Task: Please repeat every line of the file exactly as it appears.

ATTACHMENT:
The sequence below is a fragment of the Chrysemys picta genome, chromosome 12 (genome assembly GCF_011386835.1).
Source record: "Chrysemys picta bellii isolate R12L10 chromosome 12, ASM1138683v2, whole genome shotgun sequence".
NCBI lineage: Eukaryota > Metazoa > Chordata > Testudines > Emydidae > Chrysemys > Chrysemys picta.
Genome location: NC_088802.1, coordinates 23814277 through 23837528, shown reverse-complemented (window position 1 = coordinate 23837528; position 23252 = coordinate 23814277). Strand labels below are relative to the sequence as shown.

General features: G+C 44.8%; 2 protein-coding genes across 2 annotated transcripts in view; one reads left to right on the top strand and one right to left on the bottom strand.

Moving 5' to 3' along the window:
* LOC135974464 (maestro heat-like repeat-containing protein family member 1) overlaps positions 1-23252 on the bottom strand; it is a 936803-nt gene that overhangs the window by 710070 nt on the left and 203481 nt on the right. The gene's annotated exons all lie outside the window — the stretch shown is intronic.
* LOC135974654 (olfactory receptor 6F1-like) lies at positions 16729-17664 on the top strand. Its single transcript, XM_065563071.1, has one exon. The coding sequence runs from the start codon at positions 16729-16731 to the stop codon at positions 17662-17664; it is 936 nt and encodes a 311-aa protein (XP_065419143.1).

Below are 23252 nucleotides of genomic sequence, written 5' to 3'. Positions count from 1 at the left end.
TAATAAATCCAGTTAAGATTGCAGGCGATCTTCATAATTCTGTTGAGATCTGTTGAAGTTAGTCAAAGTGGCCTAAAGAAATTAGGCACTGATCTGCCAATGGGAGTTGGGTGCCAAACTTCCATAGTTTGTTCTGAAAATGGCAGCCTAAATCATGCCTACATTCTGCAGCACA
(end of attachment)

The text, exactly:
The sequence below is a fragment of the Chrysemys picta genome, chromosome 12 (genome assembly GCF_011386835.1).
Source record: "Chrysemys picta bellii isolate R12L10 chromosome 12, ASM1138683v2, whole genome shotgun sequence".
NCBI lineage: Eukaryota > Metazoa > Chordata > Testudines > Emydidae > Chrysemys > Chrysemys picta.
Genome location: NC_088802.1, coordinates 23814277 through 23837528, shown reverse-complemented (window position 1 = coordinate 23837528; position 23252 = coordinate 23814277). Strand labels below are relative to the sequence as shown.

General features: G+C 44.8%; 2 protein-coding genes across 2 annotated transcripts in view; one reads left to right on the top strand and one right to left on the bottom strand.

Moving 5' to 3' along the window:
* LOC135974464 (maestro heat-like repeat-containing protein family member 1) overlaps positions 1-23252 on the bottom strand; it is a 936803-nt gene that overhangs the window by 710070 nt on the left and 203481 nt on the right. The gene's annotated exons all lie outside the window — the stretch shown is intronic.
* LOC135974654 (olfactory receptor 6F1-like) lies at positions 16729-17664 on the top strand. Its single transcript, XM_065563071.1, has one exon. The coding sequence runs from the start codon at positions 16729-16731 to the stop codon at positions 17662-17664; it is 936 nt and encodes a 311-aa protein (XP_065419143.1).

Below are 23252 nucleotides of genomic sequence, written 5' to 3'. Positions count from 1 at the left end.
TAATAAATCCAGTTAAGATTGCAGGCGATCTTCATAATTCTGTTGAGATCTGTTGAAGTTAGTCAAAGTGGCCTAAAGAAATTAGGCACTGATCTGCCAATGGGAGTTGGGTGCCAAACTTCCATAGTTTGTTCTGAAAATGGCAGCCTAAATCATGCCTACATTCTGCAGCACA